COLUMBUS, Ohio — In a recent article examining this university’s move from the ACC to the Big Ten, The Baltimore Sun published email exchanges between Chancellor Brit Kirwan and James L. Shea, the chairman of the Board of Regents, and in some of those emails, the two administrators expressed “concern” over the “toxic” behavior of Terrapins fans at some games.
The emails specifically mentioned riots and car burnings after victories. Here’s a snippet from Kirwan, a former president of the Ohio State University, pulled from The Sun story: “Having been in the Big Ten, I don't ever recall an issue of decorum. And I don't know a rivalry that is more intense than Michigan and Ohio State in football."
The thoughts of several Ohio State students, however, suggest that the actions of the Terps’ fan base aren’t particularly unusual.
“I think [parties and riots] happen everywhere,” Ohio State student Payton Woodruff said. “Except maybe Harvard and Yale.”
Woodruff and several other students said that after the Buckeyes beat Wisconsin’s football team in September, there were disruptive parties on the Columbus campus. One student chose not to give her name because she referenced alcohol, but said that multiple fans got arrested that night.
“A lot of people got arrested,” she said. “Before and after [the game].”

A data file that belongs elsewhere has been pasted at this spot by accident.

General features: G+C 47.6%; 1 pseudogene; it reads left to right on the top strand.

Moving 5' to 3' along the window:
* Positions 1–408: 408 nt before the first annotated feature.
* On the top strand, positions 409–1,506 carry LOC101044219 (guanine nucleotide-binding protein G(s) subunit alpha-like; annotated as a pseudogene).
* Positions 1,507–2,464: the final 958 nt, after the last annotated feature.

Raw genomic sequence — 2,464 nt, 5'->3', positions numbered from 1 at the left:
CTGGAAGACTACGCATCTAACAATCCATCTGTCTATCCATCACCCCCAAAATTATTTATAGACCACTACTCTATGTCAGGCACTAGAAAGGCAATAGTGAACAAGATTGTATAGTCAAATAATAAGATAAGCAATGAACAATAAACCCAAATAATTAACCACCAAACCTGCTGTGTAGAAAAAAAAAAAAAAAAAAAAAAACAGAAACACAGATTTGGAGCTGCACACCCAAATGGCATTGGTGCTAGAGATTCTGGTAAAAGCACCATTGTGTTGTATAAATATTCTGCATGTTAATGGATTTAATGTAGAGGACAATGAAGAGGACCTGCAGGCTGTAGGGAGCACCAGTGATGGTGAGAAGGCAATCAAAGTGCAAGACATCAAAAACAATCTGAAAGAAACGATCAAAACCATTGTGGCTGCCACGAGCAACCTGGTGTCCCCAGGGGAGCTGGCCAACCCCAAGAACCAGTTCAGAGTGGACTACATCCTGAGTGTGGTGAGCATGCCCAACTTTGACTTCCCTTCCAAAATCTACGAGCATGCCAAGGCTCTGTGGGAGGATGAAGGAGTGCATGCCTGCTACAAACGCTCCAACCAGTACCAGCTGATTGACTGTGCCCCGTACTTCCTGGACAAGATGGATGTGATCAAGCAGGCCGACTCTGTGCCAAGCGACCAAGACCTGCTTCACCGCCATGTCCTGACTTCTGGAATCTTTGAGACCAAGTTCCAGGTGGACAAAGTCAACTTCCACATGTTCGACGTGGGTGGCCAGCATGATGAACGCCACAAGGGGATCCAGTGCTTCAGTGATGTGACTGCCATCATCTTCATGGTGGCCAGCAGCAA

Ohio State sophomores Tom Lovsey and Jason Carr said they don’t believe fans in Columbus have burned cars (Ed. note: here's an Associated Press story out of Columbus from 2002 that directly references burning cars), but they’ve also seen fans arrested for disorderly conduct after games.
“I think that happens everywhere,” Lovsey said. “Anywhere there’s big sports teams.”
Several Ohio State students also gave their opinion on the Terps joining the Big Ten conference next year.
Woodruff said he thought the conference would benefit from having a team in the Washington area and the consensus among those interviewed was that the Terps basketball team will add to the strength of the Big Ten, but the bowl-bound football team would not.
“It helps us out more in basketball than it does football,” Dylan Gonzales said. “They have a lot better basketball team.”
Carr added that the Terps are a big-market team, which helps the conference’s exposure.
“And they have nice uniforms,” Carr said.
Ed. note: Here's a 2007 AP story quoting former Ohio State president Karen Holbrook on the game-day behavior of students at the school.
"They think it's fun to flip cars, to really have absolute drunken orgies. ... I don't want to be at a place that has this kind of culture as a norm," she said.